It takes more than open space to make a great urban park
The Silver Spring Transit Center isn't finished yet, but there's already support for turning vacant land next to it into a big park. However, this really isn't a good place for a park. There are also lots of small, underused parks nearby, and with some alterations, they could help quench the demand for open space.
County Councilmember Hans Riemer recently proposed building a two-acre park next to the Transit Center instead of an originally planned hotel. On his blog, he talks about the many "green urban parks" in downtown DC, like Dupont Circle. "Silver Spring deserves one too," he writes.
What makes a great urban park like Dupont Circle, or Rittenhouse Square in Philadelphia, or Union Square in New York? They all have grassy areas and trees, and are nice places to enjoy the outdoors. But they don't exist in isolation. What happens on the edges of great urban parks is what makes them successful.
Great urban parks need people and buildings, too
Parks like Dupont and Rittenhouse sit in the middle of very dense, busy neighborhoods with thousands of people living and working nearby. The surrounding buildings also create a frame around the space, making it an outdoor room. Most of the buildings that face Dupont Circle have a store or restaurant on the ground floor. On Rittenhouse Square, there are apartment building entrances and restaurants with dining terraces opening to the square.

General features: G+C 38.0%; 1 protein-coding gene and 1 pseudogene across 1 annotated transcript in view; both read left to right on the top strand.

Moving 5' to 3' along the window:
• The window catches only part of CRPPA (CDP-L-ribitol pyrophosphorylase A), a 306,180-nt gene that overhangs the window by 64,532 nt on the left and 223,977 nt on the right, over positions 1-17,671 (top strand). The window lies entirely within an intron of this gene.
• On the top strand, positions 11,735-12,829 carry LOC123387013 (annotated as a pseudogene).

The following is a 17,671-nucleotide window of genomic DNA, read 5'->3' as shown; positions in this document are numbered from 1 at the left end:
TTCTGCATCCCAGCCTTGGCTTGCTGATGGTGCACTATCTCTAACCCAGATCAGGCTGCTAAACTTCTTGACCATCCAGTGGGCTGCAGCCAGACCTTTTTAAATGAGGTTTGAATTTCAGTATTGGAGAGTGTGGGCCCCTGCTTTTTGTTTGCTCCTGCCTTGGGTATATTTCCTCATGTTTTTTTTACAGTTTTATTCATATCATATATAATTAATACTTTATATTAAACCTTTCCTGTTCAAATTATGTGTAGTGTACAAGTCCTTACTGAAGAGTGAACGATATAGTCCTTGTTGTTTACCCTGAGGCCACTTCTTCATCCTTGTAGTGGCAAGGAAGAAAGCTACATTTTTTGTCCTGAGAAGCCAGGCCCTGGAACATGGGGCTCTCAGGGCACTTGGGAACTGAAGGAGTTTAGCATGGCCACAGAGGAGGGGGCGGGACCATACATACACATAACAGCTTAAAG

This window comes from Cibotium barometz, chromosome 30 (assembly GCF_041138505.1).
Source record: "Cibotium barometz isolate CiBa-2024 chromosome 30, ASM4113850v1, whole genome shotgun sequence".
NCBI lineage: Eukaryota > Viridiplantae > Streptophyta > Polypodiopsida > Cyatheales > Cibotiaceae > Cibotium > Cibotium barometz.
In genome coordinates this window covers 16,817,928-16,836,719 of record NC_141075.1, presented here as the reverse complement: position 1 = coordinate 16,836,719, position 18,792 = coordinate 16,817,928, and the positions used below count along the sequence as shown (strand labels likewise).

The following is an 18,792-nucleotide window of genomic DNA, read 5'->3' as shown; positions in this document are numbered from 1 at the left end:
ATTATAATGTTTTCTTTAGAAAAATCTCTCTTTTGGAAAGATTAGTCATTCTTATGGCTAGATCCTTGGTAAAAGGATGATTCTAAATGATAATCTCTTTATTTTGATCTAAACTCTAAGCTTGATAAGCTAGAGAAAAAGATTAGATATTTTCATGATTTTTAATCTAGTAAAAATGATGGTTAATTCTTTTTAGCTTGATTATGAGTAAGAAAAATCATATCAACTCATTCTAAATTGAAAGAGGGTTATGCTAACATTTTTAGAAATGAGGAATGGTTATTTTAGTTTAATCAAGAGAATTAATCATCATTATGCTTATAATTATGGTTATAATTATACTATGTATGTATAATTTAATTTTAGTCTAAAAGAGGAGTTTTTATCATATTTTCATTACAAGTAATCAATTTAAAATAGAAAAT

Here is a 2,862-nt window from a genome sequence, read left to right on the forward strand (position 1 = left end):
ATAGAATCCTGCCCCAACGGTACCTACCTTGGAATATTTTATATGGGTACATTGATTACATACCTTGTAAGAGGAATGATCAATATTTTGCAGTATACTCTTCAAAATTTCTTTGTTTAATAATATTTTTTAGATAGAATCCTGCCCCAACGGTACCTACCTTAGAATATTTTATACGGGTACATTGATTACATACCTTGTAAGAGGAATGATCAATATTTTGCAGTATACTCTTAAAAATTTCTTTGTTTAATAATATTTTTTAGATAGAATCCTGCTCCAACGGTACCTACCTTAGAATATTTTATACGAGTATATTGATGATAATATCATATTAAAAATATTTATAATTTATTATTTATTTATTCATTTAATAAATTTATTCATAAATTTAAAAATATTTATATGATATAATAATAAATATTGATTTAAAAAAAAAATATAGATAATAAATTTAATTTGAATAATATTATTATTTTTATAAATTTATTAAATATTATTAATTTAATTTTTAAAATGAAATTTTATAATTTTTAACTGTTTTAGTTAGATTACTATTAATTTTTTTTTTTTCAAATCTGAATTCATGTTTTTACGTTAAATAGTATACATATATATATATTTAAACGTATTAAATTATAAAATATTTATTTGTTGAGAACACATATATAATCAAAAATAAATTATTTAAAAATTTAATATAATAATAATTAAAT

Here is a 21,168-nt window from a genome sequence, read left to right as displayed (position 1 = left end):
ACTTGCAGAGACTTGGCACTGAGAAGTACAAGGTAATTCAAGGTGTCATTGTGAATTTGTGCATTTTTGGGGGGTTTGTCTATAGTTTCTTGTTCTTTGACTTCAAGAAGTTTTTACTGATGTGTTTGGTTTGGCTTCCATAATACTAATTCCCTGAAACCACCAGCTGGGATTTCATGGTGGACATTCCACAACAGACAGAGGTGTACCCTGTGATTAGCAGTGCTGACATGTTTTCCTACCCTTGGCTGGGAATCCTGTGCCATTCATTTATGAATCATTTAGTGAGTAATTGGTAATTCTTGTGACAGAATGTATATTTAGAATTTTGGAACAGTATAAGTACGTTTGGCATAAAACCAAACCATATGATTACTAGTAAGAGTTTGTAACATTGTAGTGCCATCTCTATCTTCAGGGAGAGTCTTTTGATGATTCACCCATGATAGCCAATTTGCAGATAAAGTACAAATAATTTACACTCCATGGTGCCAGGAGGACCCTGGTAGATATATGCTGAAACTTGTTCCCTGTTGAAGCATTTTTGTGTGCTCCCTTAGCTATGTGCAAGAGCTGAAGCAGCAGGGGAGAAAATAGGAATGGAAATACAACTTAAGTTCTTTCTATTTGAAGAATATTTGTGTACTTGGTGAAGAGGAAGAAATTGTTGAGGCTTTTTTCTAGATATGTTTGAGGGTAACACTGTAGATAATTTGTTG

What happens on the edges of Rittenhouse Square make it a great park. Photo from Google Street View.
Together, these things make a space that people are constantly using throughout the day, eating lunch, playing chess, making music, holding demonstrations, getting exercise, or just passing through.
Compare that to the Transit Center. Most of the surrounding buildings don't face the space Hans Riemer would like to be a park. At the street level, all you'll find are fast-food places, lots of blank walls, and loading docks, none of which do much to generate life on the sidewalk. Putting a park here wouldn't change that context.
It would be different if we could build a park with shops and restaurants directly facing it, and lots of people in very, very close proximity to use it and pass through it all the time. In fact, that's what the Transit Center plans already call for: a smaller park, less than an acre in size but with some green areas, directly adjacent to an apartment building, an office building, and a hotel.
Unfortunately, those plans are on hold due to a breakdown in negotiations between developer Foulger-Pratt, which also built the Transit Center, and Metro, which owns the land. But that doesn't mean we should throw them away.
Silver Spring has lots of open space, but we don't use it
People complain that Silver Spring doesn't have enough parks, but we might actually have too many. In downtown Silver Spring, there are literally dozens of small pocket parks, the result of a requirement that new development include an open space that's accessible to the public.